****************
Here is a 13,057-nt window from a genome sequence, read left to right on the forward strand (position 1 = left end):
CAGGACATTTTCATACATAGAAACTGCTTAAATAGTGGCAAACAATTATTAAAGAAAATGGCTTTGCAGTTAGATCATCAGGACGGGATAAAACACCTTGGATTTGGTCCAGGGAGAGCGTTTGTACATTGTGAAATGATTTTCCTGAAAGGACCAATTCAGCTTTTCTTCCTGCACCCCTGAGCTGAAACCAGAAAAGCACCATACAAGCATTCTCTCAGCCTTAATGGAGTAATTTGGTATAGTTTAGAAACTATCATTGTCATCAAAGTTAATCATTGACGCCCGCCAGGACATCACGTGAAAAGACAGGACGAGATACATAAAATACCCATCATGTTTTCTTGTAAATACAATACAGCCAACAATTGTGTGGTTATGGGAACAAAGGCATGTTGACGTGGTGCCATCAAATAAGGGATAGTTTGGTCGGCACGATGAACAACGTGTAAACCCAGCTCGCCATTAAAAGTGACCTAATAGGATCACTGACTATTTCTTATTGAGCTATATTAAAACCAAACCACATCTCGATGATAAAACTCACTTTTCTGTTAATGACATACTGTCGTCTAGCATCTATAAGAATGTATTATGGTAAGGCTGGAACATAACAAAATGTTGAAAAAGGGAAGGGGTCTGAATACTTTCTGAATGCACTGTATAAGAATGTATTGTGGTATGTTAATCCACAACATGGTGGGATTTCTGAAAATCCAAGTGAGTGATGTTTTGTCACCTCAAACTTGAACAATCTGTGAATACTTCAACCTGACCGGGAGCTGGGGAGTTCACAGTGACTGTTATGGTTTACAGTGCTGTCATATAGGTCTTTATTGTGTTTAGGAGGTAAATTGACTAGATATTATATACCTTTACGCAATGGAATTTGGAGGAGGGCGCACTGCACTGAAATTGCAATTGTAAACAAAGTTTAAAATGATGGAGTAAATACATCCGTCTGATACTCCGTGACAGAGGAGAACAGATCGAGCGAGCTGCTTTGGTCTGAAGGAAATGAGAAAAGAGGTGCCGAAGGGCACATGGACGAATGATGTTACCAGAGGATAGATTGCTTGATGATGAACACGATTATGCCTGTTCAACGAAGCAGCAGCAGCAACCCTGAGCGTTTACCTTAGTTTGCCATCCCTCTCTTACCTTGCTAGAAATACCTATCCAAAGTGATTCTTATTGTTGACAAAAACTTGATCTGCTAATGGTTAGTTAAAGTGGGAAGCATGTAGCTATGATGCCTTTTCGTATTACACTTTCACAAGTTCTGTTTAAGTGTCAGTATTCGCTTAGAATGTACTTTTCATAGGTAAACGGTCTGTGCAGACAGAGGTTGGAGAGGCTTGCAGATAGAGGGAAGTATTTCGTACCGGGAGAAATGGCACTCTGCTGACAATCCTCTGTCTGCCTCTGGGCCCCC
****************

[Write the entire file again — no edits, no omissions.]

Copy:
Here is a 13,057-nt window from a genome sequence, read left to right on the forward strand (position 1 = left end):
CAGGACATTTTCATACATAGAAACTGCTTAAATAGTGGCAAACAATTATTAAAGAAAATGGCTTTGCAGTTAGATCATCAGGACGGGATAAAACACCTTGGATTTGGTCCAGGGAGAGCGTTTGTACATTGTGAAATGATTTTCCTGAAAGGACCAATTCAGCTTTTCTTCCTGCACCCCTGAGCTGAAACCAGAAAAGCACCATACAAGCATTCTCTCAGCCTTAATGGAGTAATTTGGTATAGTTTAGAAACTATCATTGTCATCAAAGTTAATCATTGACGCCCGCCAGGACATCACGTGAAAAGACAGGACGAGATACATAAAATACCCATCATGTTTTCTTGTAAATACAATACAGCCAACAATTGTGTGGTTATGGGAACAAAGGCATGTTGACGTGGTGCCATCAAATAAGGGATAGTTTGGTCGGCACGATGAACAACGTGTAAACCCAGCTCGCCATTAAAAGTGACCTAATAGGATCACTGACTATTTCTTATTGAGCTATATTAAAACCAAACCACATCTCGATGATAAAACTCACTTTTCTGTTAATGACATACTGTCGTCTAGCATCTATAAGAATGTATTATGGTAAGGCTGGAACATAACAAAATGTTGAAAAAGGGAAGGGGTCTGAATACTTTCTGAATGCACTGTATAAGAATGTATTGTGGTATGTTAATCCACAACATGGTGGGATTTCTGAAAATCCAAGTGAGTGATGTTTTGTCACCTCAAACTTGAACAATCTGTGAATACTTCAACCTGACCGGGAGCTGGGGAGTTCACAGTGACTGTTATGGTTTACAGTGCTGTCATATAGGTCTTTATTGTGTTTAGGAGGTAAATTGACTAGATATTATATACCTTTACGCAATGGAATTTGGAGGAGGGCGCACTGCACTGAAATTGCAATTGTAAACAAAGTTTAAAATGATGGAGTAAATACATCCGTCTGATACTCCGTGACAGAGGAGAACAGATCGAGCGAGCTGCTTTGGTCTGAAGGAAATGAGAAAAGAGGTGCCGAAGGGCACATGGACGAATGATGTTACCAGAGGATAGATTGCTTGATGATGAACACGATTATGCCTGTTCAACGAAGCAGCAGCAGCAACCCTGAGCGTTTACCTTAGTTTGCCATCCCTCTCTTACCTTGCTAGAAATACCTATCCAAAGTGATTCTTATTGTTGACAAAAACTTGATCTGCTAATGGTTAGTTAAAGTGGGAAGCATGTAGCTATGATGCCTTTTCGTATTACACTTTCACAAGTTCTGTTTAAGTGTCAGTATTCGCTTAGAATGTACTTTTCATAGGTAAACGGTCTGTGCAGACAGAGGTTGGAGAGGCTTGCAGATAGAGGGAAGTATTTCGTACCGGGAGAAATGGCACTCTGCTGACAATCCTCTGTCTGCCTCTGGGCCCCC